Other disturbing trends in 2011 include continued persecution of religious minorities, including, but not limited to, Ahmadis, Bahais, Tibetan Buddhists, Christians, Jews, and others. In many countries there was an uptick in discrimination against members of racial and ethnic minorities; people with disabilities; and lesbian, gay, bisexual, or transgender (LGBT) people, all of whom were frequent targets of abuse, discrimination, and violence. In some countries medical personnel were harassed, intimidated, and arrested. Both governments and opposition forces tried to prevent humanitarian assistance from reaching civilians in dire circumstances.
Egypt and Kyrgyzstan held historic elections that were deemed to be generally free and fair. Yet the elections in these countries, as well as the standoff following the 2010 presidential election in Cote d'Ivoire, provided a poignant reminder that elections are a critical but insufficient element in genuine transitions to democracy and the rule of law. Committed citizens in each of these countries continued to work toward building the habits and institutions of democratic governance, including a political culture in which electoral losers understand they must cede power, and elected representatives wield power fairly.
Overall human rights conditions remained extremely poor in many of the countries that were spotlighted in our 2010 country reports, including, but not limited to, Iran, North Korea, Turkmenistan, Uzbekistan, Syria, Belarus, and China.
Several broader trends were prominent in 2011. New connective technologies spread news of citizen activism, and political change, around the world. People continued to find innovative ways to use technology to break down the walls of fear and isolation that undemocratic governments erected to try to keep their populations quiescent. They used these technologies to speak out against societal discrimination, corruption, and restrictions on civil and political liberties that are keeping them from enjoying equal rights, dignity, or respect. Yet repressive regimes also used those same technologies to spy on their own citizens for the purposes of silencing dissent.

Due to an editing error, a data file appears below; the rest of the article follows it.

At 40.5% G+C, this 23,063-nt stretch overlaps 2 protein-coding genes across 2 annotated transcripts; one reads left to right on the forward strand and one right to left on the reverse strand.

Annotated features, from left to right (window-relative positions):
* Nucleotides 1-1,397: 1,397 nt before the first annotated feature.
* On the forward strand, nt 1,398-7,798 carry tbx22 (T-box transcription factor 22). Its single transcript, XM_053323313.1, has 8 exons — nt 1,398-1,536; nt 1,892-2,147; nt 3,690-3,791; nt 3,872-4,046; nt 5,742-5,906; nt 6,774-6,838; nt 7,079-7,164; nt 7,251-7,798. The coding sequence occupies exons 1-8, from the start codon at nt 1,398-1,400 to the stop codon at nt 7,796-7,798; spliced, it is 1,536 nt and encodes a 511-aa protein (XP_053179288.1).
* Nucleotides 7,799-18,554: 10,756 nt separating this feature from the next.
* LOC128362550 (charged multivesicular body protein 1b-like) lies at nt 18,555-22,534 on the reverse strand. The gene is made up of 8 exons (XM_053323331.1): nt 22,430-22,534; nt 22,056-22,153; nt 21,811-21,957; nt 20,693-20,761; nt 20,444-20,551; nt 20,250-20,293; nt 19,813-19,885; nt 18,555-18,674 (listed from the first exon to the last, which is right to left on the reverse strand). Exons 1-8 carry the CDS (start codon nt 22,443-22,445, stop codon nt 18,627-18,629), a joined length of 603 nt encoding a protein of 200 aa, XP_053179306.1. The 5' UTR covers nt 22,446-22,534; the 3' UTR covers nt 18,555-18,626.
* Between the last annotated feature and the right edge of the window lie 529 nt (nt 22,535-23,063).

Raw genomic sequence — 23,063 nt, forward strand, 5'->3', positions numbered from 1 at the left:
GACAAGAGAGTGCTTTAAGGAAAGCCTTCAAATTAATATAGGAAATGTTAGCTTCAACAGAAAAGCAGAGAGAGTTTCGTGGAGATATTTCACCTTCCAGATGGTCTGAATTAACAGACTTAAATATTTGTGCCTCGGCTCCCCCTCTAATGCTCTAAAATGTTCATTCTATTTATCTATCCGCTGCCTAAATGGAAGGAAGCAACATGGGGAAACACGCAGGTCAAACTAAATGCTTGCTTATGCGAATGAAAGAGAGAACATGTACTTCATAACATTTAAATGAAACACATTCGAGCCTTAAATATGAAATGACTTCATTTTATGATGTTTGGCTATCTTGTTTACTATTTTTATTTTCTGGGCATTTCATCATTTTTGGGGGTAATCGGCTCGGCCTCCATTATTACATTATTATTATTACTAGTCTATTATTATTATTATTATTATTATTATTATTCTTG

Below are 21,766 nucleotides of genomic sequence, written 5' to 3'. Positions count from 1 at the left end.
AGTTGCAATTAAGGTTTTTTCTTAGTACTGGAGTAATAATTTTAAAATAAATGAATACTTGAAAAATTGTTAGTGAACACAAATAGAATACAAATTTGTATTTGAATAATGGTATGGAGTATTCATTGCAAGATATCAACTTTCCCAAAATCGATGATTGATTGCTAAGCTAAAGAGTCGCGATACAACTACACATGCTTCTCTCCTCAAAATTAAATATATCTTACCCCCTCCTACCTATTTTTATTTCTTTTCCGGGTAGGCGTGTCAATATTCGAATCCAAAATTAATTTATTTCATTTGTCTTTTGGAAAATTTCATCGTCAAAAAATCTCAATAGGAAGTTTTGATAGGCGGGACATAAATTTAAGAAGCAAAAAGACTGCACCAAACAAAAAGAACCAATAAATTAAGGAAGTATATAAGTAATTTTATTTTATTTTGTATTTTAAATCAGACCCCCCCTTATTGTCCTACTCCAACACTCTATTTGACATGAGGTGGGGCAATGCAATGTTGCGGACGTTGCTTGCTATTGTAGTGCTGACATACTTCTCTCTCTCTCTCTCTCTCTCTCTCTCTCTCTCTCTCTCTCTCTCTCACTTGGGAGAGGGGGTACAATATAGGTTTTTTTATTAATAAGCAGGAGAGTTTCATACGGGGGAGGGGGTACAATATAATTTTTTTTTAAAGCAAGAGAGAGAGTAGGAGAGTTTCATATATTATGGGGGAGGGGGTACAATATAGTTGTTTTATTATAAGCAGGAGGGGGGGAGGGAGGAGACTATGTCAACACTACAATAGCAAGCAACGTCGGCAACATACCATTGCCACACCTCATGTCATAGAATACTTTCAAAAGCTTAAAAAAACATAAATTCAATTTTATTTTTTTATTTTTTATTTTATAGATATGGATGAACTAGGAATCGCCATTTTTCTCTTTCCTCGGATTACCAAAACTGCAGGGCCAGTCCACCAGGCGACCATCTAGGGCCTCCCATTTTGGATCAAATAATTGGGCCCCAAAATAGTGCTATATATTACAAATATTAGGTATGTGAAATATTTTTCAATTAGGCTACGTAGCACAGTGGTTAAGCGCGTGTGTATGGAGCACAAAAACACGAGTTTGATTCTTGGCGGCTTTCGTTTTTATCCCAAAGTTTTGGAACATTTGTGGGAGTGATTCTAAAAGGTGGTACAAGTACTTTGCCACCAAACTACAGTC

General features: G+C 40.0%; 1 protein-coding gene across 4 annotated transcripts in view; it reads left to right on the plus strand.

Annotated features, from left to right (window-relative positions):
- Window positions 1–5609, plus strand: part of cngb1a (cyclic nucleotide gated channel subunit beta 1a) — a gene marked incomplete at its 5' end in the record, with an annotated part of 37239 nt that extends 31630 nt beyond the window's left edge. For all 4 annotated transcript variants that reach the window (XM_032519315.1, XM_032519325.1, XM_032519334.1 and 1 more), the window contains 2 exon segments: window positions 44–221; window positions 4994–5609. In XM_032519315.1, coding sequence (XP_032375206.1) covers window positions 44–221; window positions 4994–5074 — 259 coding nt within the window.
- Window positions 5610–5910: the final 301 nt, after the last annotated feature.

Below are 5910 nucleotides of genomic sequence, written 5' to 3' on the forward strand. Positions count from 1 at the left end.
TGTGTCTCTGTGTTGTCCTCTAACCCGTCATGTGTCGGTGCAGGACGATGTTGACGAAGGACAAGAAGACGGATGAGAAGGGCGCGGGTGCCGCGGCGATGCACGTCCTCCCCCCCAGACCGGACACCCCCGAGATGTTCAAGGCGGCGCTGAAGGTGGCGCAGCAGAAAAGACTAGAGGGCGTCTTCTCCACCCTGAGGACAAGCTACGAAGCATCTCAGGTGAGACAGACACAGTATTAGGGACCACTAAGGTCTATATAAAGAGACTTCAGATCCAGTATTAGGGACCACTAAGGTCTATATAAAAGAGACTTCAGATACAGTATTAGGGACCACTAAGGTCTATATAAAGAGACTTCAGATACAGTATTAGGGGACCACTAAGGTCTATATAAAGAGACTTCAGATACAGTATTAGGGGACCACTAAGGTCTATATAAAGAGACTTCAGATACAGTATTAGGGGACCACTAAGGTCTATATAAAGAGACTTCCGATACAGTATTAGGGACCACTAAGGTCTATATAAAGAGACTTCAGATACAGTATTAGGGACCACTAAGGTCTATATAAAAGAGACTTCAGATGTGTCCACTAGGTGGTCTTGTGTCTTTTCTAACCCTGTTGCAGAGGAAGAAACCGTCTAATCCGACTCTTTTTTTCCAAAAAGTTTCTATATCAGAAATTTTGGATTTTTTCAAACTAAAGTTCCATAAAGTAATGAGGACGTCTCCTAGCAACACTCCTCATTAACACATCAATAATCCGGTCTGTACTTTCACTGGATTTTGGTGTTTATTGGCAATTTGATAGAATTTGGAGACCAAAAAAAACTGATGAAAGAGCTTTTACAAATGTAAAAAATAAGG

...We also report on the status of media freedom, which remained poor in many countries and declined in others. The year 2011 brought an increase in the number of journalists and bloggers silenced to death or jail as they attempted to bring news to the public. These reports also chronicle the many ways in which some governments attempted to censor the media through regulations or laws that are contrary to the universal right to freedom of expression and opinion, and through harassment, intimidation, or violence. In Ecuador and Venezuela, government actions against independent media outlets had a chilling effect on media freedom.
This year's reports highlight the treatment of marginalized people, including LGBT people and people with disabilities. Too many countries still criminalize consensual same-sex sexual activity, and LGBT people face discrimination and violence in many more countries. We continue to focus on other vulnerable populations, including women and children. Domestic and societal violence and discrimination against women continue to be serious problems in many countries. Women and children are often the first to suffer during conflicts."